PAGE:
and the blooming is very minimal. Other Bradfords in this area
have a spectacular display of blooms and the structure of the
tree is not the tulip shape. I want to obtain the name of the
great bloomer. Could you please assist me in identifying which
tree I am looking for?
ANSWER: I am afraid that I cannot help you determine
the name of either the tree that you have or the tree you are
looking for. The Callery pear family, of which the Bradford is
one, includes many cultivars. Most of them have the pyramidal
shape. See the Michigan State University article at this web site
for more information on the various cultivars:
Callery Pear (Pyrus calleryana)
Hardiness Zones - 4 to 8
Height - 40 feet
Spread - 30 feet with an oval form
Type - Deciduous
Annual Growth Rate - 12 to 18 inches
Flowers - White
Comments - Callery Pear cultivars are excellent
flowering trees. The flowers are white and appear in early spring.
The fall color starts as a deep purple then becomes red. Some
of the cultivars are susceptible to fire blight.
'Aristocrat' - Wider branch angles make this the
widest cultivar and less susceptible to storm damage. Unfortunately,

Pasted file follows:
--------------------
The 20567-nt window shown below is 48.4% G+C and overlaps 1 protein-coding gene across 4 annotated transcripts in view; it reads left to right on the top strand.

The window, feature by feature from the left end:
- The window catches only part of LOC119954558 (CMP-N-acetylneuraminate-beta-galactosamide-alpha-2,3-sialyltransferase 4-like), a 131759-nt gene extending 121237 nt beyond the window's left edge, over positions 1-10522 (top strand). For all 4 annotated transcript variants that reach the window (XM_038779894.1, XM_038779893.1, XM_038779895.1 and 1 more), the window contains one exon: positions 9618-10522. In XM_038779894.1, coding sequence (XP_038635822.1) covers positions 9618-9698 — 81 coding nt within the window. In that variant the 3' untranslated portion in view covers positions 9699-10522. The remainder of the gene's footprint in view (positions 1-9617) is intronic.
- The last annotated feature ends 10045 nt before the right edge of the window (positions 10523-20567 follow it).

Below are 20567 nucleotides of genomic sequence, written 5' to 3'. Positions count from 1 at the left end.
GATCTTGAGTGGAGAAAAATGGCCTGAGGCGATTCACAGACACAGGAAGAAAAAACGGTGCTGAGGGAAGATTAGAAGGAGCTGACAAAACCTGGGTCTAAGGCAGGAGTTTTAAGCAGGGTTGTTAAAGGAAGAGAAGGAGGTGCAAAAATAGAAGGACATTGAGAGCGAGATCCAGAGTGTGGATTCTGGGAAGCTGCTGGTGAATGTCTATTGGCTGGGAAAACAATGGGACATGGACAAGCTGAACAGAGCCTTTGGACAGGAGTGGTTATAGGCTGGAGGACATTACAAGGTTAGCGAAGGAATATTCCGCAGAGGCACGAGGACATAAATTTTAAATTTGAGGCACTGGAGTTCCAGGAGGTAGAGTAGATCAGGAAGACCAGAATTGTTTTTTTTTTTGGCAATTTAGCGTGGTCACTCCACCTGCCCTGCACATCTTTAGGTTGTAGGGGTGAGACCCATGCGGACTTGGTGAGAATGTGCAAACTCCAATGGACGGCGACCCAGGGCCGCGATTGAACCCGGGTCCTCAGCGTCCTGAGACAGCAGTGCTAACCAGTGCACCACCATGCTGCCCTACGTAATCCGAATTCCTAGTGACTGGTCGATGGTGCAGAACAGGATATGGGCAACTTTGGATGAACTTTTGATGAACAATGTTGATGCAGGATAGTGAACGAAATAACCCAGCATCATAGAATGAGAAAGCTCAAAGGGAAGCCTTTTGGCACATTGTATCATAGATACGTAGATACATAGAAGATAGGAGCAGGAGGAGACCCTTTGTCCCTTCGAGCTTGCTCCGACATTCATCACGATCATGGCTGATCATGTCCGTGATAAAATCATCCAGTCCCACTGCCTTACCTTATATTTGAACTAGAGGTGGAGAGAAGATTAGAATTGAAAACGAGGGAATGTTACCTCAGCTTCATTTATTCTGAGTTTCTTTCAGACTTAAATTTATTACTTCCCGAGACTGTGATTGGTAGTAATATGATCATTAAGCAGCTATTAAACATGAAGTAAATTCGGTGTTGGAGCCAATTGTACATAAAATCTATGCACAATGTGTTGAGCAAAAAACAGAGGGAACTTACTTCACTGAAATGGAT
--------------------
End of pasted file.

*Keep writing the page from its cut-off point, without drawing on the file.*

it is susceptible to fire blight.
'Autumn Blaze' - One of the hardiest cultivars and
the earliest to develop fall color. Susceptible to fire blight.
'Bradford' - An oval tree with a branching structure
that is susceptible to storm damage.
'Bursnozam' (Burgundy Snow TM) - White flowers with
burgundy centers, a heavy bloomer.
'Capital' -A columnar tree only 12 feet wide.
'Chanticleer' ('Cleveland Select', 'Glen's Form')
- A narrowly pyramidal tree about 15 feet wide.
'Cleprizam' (Cleveland Pride TM) - A pyramidal tree
with salmon-pink juvenile foliage.
'Edgewood' - Silvery green foliage is the trait
that distinguishes this cultivar from other Callery Pears.
'Fauriei' - Slower growing than other cultivars.
'Fronzam' (Frontier TM) - A hardy cultivar with
an upright shape.
'Gladzam' (Gladiator TM) - A vigorous cultivar with
a pyramidal habit.
'Mepozam' (Metropolitan TM) - A broadly pyramidal
tree with a height of about 45 feet and width of 35 feet.
'Redspire' - A dense. pyramidal tree with abundant
'Trinity' - An oval to rounded form, slightly smaller
than other cultivars.
'Valzam' (Valiant TM) - An upright to pyramidal
form with a height of about 30 feet and spread of 20 feet.
'Whitehouse' - A U. S. National Arboretum selection
with a narrow pyramidal crown and early fall color development.
QUESTION: I heard a pretty wild rumor about broccoli and was hoping
you could verify. There have been murmurs about the possibility
that Albert Broccoli, the producer of some James Bond movies was
the first person to grow broccoli. Is this true? Also, is broccoli
a hybrid of spinach and cauliflower?
ANSWER: I'm afraid that everything that you have
heard is unsubstantiated rumor. Broccoli has been grown for centuries.
It is a member of the Cruciferae family and as such is related
to cauliflower (as well as Brussels sprouts, cabbage, mustard,
rape, collards, kale and others) but not to spinach which is in
the Chenopodiaceae family. For information on the History &
Origin of Broccoli see the article at this URL: